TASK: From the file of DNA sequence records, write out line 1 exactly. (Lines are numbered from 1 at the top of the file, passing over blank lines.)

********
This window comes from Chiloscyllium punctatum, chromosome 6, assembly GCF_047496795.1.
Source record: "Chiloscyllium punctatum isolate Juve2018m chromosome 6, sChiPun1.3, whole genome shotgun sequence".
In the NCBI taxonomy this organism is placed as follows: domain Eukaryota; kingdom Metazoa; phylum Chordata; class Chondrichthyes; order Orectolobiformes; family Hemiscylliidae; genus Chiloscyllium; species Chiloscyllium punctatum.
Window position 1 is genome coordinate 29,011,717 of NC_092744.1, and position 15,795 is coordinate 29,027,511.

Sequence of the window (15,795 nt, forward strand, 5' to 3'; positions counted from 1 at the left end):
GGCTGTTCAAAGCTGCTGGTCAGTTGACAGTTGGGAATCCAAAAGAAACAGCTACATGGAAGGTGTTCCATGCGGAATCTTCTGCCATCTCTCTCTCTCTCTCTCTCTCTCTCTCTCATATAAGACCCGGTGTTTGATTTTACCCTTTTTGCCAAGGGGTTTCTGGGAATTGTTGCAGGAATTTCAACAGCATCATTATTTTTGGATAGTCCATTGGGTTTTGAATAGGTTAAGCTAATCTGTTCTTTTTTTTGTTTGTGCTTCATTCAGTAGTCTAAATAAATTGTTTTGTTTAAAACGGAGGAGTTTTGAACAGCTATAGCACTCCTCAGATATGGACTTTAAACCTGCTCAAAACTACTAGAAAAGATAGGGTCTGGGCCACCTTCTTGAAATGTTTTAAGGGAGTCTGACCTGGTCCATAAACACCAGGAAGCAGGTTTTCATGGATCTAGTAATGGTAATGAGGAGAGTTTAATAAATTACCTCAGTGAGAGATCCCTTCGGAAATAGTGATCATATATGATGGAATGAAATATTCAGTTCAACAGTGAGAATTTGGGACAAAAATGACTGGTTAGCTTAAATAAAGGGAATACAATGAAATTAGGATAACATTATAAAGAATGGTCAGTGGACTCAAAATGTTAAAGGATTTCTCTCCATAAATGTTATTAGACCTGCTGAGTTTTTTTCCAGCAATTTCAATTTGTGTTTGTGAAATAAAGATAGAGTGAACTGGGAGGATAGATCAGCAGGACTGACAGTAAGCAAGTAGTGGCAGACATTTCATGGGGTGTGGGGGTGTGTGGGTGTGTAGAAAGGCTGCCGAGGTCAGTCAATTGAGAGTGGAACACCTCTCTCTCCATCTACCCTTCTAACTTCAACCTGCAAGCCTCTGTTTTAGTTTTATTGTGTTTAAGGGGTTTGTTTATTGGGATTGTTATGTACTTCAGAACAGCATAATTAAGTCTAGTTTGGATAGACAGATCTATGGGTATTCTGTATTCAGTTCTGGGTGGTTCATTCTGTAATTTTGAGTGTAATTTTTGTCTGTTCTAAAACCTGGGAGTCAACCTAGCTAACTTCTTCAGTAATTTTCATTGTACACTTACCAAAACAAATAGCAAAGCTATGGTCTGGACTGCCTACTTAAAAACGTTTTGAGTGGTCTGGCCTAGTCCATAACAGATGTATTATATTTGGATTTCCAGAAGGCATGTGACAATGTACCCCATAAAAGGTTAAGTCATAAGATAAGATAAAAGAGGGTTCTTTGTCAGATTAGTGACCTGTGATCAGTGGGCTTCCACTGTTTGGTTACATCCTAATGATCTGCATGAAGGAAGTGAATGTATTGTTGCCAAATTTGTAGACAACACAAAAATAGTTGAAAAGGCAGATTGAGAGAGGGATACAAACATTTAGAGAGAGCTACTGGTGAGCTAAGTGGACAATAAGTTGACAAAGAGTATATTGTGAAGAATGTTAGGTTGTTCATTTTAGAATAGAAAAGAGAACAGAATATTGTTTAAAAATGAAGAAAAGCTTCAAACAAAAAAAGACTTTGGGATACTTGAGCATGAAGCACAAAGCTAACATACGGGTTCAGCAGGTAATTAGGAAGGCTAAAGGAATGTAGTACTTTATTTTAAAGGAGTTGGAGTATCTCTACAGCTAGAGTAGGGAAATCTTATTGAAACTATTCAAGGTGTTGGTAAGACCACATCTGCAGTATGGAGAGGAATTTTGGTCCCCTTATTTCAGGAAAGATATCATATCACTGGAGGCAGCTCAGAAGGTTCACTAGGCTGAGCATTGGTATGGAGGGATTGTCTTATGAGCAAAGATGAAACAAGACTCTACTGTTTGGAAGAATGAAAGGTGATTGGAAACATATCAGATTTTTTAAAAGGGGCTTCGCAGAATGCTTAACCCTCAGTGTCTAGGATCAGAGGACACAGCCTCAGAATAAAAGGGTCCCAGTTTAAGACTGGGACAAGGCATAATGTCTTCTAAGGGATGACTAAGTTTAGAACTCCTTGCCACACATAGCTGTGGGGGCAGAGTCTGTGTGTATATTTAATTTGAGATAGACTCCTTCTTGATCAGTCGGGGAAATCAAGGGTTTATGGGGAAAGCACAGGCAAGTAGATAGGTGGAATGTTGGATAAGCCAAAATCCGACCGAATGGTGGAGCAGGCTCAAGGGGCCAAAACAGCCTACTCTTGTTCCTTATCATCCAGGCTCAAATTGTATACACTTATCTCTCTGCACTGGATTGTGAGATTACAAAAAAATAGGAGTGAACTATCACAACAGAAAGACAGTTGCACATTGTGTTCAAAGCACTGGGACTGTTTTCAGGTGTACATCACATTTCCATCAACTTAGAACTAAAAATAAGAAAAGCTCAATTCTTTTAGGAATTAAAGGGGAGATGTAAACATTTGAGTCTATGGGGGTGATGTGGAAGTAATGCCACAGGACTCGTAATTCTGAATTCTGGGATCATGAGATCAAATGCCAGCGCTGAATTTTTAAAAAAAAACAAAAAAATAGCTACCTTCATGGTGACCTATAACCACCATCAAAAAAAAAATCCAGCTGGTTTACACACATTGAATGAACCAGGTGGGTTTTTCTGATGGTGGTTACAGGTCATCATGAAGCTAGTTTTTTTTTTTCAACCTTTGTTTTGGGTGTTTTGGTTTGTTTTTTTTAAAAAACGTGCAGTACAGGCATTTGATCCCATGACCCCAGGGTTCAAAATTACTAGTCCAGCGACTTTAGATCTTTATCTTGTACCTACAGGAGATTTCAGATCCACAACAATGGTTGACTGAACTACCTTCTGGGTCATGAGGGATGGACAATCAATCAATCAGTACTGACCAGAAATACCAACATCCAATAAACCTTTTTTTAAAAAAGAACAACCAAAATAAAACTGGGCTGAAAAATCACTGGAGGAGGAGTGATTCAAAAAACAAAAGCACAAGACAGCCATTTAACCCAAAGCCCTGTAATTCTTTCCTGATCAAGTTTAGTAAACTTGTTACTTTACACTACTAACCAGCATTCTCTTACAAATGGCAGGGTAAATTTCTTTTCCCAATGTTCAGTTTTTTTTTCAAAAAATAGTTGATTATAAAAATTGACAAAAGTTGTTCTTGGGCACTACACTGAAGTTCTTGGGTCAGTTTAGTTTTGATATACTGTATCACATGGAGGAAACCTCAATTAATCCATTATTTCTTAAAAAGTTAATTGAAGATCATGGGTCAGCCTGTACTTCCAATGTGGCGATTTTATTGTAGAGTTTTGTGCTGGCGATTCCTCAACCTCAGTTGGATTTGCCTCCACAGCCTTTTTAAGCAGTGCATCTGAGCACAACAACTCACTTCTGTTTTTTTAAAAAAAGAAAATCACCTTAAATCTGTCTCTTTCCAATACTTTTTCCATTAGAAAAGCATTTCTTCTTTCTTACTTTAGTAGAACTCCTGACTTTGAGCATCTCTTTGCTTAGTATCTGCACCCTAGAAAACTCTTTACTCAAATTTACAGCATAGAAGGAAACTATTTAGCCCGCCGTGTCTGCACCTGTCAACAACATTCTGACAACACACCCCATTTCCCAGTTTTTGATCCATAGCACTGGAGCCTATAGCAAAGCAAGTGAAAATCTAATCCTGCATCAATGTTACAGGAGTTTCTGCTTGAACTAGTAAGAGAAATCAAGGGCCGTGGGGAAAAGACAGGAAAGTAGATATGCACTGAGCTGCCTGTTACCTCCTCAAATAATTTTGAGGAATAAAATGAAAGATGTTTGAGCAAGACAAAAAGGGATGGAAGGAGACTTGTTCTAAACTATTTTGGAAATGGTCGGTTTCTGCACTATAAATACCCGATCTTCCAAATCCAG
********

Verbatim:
This window comes from Chiloscyllium punctatum, chromosome 6, assembly GCF_047496795.1.